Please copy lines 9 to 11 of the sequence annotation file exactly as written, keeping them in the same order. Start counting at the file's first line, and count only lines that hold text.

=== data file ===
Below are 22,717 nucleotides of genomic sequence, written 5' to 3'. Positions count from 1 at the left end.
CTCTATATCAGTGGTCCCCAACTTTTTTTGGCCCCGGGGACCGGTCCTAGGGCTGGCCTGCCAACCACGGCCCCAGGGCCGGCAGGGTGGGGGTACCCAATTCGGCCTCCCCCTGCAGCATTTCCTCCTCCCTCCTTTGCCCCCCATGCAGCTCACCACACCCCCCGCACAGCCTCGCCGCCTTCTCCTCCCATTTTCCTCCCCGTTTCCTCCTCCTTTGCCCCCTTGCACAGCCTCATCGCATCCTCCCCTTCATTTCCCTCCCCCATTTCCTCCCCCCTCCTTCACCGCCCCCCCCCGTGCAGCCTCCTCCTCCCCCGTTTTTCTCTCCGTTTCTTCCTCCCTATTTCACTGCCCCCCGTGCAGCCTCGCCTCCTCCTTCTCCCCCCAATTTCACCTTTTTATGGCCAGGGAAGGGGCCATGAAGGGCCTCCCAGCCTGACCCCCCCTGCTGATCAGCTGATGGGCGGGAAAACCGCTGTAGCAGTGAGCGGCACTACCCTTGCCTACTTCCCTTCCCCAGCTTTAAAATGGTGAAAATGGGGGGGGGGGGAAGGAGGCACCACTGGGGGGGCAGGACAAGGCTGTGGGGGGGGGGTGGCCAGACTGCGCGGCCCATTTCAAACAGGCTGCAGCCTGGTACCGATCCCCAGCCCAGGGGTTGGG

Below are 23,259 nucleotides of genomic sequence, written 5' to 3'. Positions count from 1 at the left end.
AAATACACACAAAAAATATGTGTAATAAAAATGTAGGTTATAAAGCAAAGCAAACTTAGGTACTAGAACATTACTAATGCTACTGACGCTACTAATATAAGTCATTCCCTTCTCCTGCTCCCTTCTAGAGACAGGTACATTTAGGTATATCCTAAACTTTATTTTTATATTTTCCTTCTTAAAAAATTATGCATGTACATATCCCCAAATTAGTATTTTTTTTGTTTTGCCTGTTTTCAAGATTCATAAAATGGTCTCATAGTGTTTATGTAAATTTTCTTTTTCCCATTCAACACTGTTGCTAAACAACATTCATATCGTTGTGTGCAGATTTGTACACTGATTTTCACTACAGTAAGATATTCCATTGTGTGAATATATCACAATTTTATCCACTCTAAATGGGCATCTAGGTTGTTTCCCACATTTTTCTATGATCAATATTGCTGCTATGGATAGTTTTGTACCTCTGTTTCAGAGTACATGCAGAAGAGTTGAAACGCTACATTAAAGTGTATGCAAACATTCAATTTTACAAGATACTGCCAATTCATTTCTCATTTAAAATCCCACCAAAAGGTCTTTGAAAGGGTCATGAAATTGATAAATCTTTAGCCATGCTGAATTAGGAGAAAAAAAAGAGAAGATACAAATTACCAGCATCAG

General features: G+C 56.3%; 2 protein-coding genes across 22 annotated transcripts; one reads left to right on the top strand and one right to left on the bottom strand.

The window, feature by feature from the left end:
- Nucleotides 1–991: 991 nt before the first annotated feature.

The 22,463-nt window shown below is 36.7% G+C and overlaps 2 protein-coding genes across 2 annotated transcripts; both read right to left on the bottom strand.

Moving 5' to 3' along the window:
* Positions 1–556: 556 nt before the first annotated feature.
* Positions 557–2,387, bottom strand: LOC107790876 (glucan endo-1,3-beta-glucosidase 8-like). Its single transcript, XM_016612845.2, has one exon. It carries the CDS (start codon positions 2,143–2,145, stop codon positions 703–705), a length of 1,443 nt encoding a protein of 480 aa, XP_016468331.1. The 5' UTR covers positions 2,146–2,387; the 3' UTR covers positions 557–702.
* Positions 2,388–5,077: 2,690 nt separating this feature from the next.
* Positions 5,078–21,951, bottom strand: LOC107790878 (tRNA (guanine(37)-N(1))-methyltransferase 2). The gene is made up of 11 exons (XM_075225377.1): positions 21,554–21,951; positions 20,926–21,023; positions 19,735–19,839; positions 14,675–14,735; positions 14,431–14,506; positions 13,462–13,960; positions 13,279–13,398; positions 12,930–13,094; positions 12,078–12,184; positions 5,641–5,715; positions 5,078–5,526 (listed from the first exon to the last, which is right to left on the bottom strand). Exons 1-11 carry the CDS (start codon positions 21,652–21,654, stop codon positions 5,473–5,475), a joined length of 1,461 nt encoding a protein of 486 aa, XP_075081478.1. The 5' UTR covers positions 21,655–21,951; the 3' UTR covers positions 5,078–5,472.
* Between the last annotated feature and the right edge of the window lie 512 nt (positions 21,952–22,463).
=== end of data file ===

Moving 5' to 3' along the window:
* Positions 1–556: 556 nt before the first annotated feature.
* Positions 557–2,387, bottom strand: LOC107790876 (glucan endo-1,3-beta-glucosidase 8-like). Its single transcript, XM_016612845.2, has one exon. It carries the CDS (start codon positions 2,143–2,145, stop codon positions 703–705), a length of 1,443 nt encoding a protein of 480 aa, XP_016468331.1. The 5' UTR covers positions 2,146–2,387; the 3' UTR covers positions 557–702.